As I’ve been updating this book, I’ve taken a hard look at the numbers involved. I’ve also developed spreadsheets to calculate some of the more complicated formulas. I’ve learned a few things about the numbers that I’d like to share.
Let’s first look at the Guaranteed Analysis. Want to know why every pet food company tries to steer you away from using these numbers? The reality is that there’s a huge “fudge factor” built in. The pet food manufacturing process isn’t very precise or consistent, even using the latest computer manufacturing technology (which not every company uses). The biggest variations come in the ingredients. Mother Nature isn’t consistent, so ingredients like corn can have different nutrient content, and different moisture content. Suffice it to say that there are plenty of variables, and they all come into play to make each batch of food slightly different than the last one.
Because of these differences, there has to be enough room in the Guaranteed Analysis so the manufacturer doesn’t bust out beyond the limit he’s guaranteeing and violate the law. In other words, if the protein level in the final product ranges from 26.8% to 27.8%, the manufacturer will give himself some breathing room and put 26% on the label as the guaranteed minimum. The same goes for the minimum level of fat, and the maximum levels of fiber and moisture.
Here are some examples of the Guaranteed Analysis and the reality, which is the Average Analysis – several samples analyzed and averaged:
Those discrepancies affect other numbers, too. The best way to determine the Metabolizable Energy (kilocalories) for example, is to feed several dogs the food, collect urine and feces, and calculate what goes in versus what comes out. But that’s an expensive proposition, and generally only the larger companies will run this test. It’s much easier to use a slightly-complicated formula, called the Modified Atwater Formula, which is based on some basic knowledge of how much energy protein, fat, and carbohydrates contain.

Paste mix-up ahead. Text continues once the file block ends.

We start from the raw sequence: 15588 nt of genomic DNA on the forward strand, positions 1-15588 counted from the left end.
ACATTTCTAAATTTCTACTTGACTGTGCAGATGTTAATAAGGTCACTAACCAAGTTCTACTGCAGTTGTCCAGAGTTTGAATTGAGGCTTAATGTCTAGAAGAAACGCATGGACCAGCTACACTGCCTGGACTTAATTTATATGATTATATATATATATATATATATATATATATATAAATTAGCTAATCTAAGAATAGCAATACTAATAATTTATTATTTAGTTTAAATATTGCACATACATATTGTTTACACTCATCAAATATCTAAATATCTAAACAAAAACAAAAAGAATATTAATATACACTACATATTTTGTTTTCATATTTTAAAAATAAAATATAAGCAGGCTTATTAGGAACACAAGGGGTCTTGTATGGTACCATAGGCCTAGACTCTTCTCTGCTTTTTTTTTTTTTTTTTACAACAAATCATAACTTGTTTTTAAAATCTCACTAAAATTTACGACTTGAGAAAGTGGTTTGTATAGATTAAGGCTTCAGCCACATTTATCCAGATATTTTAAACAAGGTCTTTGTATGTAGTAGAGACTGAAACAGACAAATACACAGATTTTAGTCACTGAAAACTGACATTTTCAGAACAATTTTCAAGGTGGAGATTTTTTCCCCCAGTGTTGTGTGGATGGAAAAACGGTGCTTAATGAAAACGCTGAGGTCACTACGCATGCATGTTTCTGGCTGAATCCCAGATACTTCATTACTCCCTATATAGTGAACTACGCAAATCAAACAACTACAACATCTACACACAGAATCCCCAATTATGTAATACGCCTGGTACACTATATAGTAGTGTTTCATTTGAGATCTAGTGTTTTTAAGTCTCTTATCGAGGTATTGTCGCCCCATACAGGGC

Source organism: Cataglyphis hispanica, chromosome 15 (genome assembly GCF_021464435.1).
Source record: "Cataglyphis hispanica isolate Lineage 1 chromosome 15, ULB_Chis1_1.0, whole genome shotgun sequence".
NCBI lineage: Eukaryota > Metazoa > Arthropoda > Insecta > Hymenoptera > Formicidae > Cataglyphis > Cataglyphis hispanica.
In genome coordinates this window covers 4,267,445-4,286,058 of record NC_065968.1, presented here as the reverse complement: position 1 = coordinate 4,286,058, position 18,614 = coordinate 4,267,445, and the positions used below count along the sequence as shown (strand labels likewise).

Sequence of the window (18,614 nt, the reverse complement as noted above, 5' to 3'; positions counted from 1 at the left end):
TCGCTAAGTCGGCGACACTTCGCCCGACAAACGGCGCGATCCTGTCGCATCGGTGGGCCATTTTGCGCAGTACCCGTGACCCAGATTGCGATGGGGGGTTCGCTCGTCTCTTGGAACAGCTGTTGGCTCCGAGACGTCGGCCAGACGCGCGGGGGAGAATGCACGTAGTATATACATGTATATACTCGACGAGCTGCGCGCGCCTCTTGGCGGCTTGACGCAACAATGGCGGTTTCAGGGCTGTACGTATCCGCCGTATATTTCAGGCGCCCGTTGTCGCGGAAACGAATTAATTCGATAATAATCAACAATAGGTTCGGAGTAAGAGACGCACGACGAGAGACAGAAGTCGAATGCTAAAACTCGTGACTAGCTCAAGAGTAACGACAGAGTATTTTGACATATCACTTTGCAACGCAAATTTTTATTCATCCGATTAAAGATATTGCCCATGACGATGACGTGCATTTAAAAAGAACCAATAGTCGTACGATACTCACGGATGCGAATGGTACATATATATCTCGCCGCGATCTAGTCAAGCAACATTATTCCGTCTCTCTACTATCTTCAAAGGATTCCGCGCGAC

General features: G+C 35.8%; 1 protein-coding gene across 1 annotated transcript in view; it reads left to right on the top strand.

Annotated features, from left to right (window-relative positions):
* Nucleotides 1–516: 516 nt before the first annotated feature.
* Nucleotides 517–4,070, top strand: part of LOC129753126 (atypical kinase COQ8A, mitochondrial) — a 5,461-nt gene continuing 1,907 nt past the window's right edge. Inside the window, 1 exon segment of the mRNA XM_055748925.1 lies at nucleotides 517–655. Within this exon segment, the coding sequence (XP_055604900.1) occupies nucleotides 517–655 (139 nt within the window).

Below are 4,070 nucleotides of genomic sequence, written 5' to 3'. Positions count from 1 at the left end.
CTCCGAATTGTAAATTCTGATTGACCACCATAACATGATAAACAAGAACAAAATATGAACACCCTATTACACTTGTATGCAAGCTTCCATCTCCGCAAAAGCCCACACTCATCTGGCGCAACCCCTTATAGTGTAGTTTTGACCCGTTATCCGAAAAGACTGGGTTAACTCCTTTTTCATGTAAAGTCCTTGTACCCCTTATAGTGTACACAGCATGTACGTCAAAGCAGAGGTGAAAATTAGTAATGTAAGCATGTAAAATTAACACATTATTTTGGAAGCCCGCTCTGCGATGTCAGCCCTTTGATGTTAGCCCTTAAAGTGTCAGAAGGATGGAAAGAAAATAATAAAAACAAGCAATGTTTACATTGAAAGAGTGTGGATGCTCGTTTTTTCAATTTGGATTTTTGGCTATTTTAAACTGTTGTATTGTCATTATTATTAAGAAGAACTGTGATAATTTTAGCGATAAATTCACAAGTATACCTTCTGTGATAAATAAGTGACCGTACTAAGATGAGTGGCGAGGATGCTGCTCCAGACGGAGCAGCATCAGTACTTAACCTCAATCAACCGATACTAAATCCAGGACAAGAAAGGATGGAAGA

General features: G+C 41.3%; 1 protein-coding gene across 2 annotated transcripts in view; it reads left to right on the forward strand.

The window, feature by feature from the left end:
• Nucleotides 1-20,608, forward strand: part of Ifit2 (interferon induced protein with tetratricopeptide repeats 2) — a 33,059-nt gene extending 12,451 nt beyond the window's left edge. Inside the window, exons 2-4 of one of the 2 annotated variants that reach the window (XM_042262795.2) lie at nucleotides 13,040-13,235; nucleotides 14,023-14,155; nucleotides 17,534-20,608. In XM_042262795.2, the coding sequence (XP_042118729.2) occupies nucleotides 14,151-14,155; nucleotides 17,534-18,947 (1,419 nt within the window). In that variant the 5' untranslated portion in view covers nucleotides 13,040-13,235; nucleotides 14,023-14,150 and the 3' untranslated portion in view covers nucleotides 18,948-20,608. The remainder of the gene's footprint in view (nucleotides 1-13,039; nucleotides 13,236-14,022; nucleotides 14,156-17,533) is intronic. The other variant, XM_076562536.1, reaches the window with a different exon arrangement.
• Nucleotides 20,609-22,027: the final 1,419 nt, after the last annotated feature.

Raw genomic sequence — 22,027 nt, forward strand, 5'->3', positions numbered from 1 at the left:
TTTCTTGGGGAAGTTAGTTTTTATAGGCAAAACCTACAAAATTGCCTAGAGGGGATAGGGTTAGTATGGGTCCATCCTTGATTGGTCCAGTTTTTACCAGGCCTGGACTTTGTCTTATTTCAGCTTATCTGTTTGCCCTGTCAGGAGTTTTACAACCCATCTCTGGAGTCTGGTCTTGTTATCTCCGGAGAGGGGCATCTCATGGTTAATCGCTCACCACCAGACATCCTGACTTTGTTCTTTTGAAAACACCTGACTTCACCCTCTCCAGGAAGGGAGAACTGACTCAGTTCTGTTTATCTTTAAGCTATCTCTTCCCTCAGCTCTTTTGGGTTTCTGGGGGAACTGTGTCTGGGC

To show you how these figures can vary, I plugged the two sets of numbers for Iams Chunks/MiniChunks into the Modified Atwater Formula. I used the ash content from the Average Anal-ysis, and the 3.3 oz. weight of a cup of the food that Iams uses.
Based on the Guaranteed Analysis, ME is 327.5 Kilocalories/cup.
Based on the Average Analysis, ME is 347.8 Kilocalories/cup.
Based on Animal Tests by Iams, ME is really 381 Kilocalories/cup.
Just to add another layer of confusion, two formulas can be used. The Atwater Formula is the one used to calculate the ME of foods for people. It assumes a high level of digestibility. The Modified Atwater Formula includes adjustments for lower quality ingredients, such as those traditionally included in pet food. The problem is that some foods (especially raw meat diets, high meat content commercial foods, most canned petfoods and baked foods) are more digestible than ever before. Should we use the Atwater Formula or the Modified Atwater Formula? Here’s what the Atwater numbers look like. You can compare them to the Modified Atwater numbers above.
Based on the Guaranteed Analysis, ME is 364.3 Kilocalories/cup.
Based on the Average Analysis, ME is 386.6 Kilocalories/cup.
As you can see, the Atwater Formula using the Actual Analy-sis figures is almost exactly what the Animal Tests showed the real ME is. To me, that says that this food is made with the equivalent of human-grade food, at least when it comes to providing ME.
The moral of this story is that the Guaranteed Analysis has a wide margin of error built in, and isn’t a great set of numbers to use for comparison. The Average Analysis is much more accurate, but much harder to extract from the petfood companies. Iams has their numbers and plenty of other data on their website (www. iams.com), but you may have to call the other companies to get the Average Analysis for other brands.
The other moral of the story is that the ME should also be considered a guideline, and another piece of the puzzle. In the example above, there was a 14% difference between the standard calculation and the real, Average Analysis-based ME.
In our reviews, the ME shown is either the number supplied by the manufacturer (which could be by calculation or by feeding trial), or one that we calculated using Modified Atwater. We ran into some cases where the manufacturer didn’t have a clue how to calculate the ME, and others where our calculations were much more accurate than theirs. We provide the numbers in which we have the most confidence. For raw food diets, we provide both Modified Atwater and plain-old Atwater numbers.
Ross Becker – 1999